• Taylor was also a suspected kidnapper and child trafficker. During the 1960s, she was arrested twice for kidnapping, but was never charged since the children were returned safe and sound. She was also suspected in the 1964 kidnapping of Paul Joseph Fronczak, who has yet to be found. Some thought it was part of a scheme to better substantiate fraudulent welfare claims, but her son offered a far more troubling explanation:
      Given Taylor’s ability to fabricate paperwork, acquiring flesh-and-blood children seems like an unnecessary risk if all you're looking to do is pad a welfare application. Her son Johnnie believes his mother saw children as commodities, something to be acquired and sold. He remembers a little black girl—he doesn’t know her name—who stayed with them for a few months in the early 1960s, “and then she just disappeared one day.” Shortly before Lawrence Wakefield died, Johnnie says, a white baby named Tiger showed up out of nowhere, and then left the household just as mysteriously. I ask him if he knew where these kids came from or who they belonged to. “You knew they wasn’t hers,” he says.
    • The ultimate motive in Taylor's acts was always money. In the cases of Parks, Markham, Ray and Loyd, Taylor stood to gain financially, whether through veterans benefits, life insurance payouts or, as with Parks, a steady drain her finances and assets until there was nothing left.
    • The mainstream media either glossed over the above exploits or treated them as mere sideshows for what was considered the main event - her outsized penchant for welfare fraud. Even law enforcement officials and the courts were more concerned with her conviction as a welfare cheat than bringing her to justice as a murderer or kidnapper. After her trial and conviction for theft and perjury, the politicians and media lost interest in Taylor. However, the political narrative created from her exploits lived on.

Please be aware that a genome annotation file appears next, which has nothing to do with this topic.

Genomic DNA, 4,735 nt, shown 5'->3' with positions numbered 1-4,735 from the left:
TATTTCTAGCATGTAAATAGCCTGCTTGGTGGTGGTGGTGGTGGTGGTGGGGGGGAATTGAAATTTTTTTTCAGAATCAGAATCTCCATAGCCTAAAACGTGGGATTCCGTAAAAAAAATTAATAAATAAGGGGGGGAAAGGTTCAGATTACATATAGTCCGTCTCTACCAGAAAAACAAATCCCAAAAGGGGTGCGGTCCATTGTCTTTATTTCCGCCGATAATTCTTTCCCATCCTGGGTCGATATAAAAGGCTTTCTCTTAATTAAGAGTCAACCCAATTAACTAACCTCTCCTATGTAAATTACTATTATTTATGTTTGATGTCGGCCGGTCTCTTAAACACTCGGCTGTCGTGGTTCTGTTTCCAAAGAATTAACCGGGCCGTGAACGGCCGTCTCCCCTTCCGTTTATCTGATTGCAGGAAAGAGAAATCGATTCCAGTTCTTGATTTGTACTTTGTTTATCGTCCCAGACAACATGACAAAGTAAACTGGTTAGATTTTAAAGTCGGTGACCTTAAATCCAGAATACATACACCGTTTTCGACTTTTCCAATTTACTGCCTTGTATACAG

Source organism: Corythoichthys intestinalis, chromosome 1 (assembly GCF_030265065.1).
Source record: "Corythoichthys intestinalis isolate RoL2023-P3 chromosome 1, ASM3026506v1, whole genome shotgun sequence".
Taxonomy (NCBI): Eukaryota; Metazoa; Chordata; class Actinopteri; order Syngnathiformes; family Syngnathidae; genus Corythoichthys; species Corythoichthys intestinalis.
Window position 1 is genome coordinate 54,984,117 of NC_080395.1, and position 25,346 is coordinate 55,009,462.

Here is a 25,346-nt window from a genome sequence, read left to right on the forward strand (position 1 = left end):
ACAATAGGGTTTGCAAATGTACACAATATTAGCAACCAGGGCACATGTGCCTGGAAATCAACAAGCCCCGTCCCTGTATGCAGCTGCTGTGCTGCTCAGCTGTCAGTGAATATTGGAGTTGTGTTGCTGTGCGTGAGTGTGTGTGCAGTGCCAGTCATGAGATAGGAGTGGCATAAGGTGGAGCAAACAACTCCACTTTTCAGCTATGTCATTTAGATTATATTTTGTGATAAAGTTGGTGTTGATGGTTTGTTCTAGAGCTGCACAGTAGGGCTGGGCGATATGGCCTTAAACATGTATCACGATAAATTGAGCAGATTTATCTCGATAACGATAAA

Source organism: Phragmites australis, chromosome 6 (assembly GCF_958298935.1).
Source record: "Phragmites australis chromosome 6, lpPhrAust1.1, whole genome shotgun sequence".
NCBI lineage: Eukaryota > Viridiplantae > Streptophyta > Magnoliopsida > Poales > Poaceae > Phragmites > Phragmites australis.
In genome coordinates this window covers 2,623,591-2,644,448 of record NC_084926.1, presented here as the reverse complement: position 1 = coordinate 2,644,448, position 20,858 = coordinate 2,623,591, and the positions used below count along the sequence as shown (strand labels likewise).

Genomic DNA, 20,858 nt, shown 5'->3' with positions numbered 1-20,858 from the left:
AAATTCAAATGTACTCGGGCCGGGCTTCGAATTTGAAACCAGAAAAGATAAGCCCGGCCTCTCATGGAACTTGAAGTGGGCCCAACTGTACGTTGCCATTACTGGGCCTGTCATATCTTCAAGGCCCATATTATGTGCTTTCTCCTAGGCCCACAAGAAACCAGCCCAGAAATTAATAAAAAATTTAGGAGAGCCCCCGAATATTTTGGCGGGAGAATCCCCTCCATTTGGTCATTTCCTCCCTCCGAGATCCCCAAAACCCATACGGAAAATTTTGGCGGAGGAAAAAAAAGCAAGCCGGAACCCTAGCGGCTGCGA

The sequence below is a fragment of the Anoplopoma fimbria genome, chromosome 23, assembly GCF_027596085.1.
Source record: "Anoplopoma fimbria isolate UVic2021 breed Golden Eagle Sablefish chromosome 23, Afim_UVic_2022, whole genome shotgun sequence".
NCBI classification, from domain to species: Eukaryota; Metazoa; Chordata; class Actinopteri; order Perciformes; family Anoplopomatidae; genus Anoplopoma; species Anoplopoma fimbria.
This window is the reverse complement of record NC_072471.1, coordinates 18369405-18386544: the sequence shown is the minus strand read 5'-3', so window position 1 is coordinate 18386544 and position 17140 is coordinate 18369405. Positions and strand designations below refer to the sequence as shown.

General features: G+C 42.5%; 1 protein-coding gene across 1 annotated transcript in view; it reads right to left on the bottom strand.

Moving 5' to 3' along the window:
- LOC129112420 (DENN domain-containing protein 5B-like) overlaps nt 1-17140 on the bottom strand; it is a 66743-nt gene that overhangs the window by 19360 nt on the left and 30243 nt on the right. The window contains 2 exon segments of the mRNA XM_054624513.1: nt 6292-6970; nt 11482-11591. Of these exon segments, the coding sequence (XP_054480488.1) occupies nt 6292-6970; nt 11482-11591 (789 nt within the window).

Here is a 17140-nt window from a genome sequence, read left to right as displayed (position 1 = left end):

• While many of the details offered by Reagan's Welfare Queen narrative seemed true, there was also plenty of room for fudging on his part. The oft-quoted $150,000 figure came about as estimates from various reporters. In really, Taylor was only charged with bilking $8,000 in welfare benefits, since it was all the hard evidence that officials could find. Nevertheless, bigger numbers make for larger guffaws of indignation among voters.

    In the end, Linda Taylor's usefulness as a poster child for welfare fraud was all that mattered. Her name didn't even matter - all Reagan and other politicians needed was a colorful narrative that would paint a vivid portrait of a problem that needed to be solved post-haste.

    That narrative would go on to do fundamentally transform the nation's perception of public assistance and do incalculable damage to actual programs themselves. In the name of reducing fraud and waste, politicians on both sides of the aisle proceeded to cut funding and tighten benefits, pushing millions of families in need to the brink.

    Taylor died in 2002 after a pronounced decline in health. Her death went unnoticed in the eyes of the media. As Taylor's body was cremated, neither a burial site nor a gravestone exists to mark her passing. All there's left is the legacy she unwittingly left behind and pain experienced by those she hurt during her life.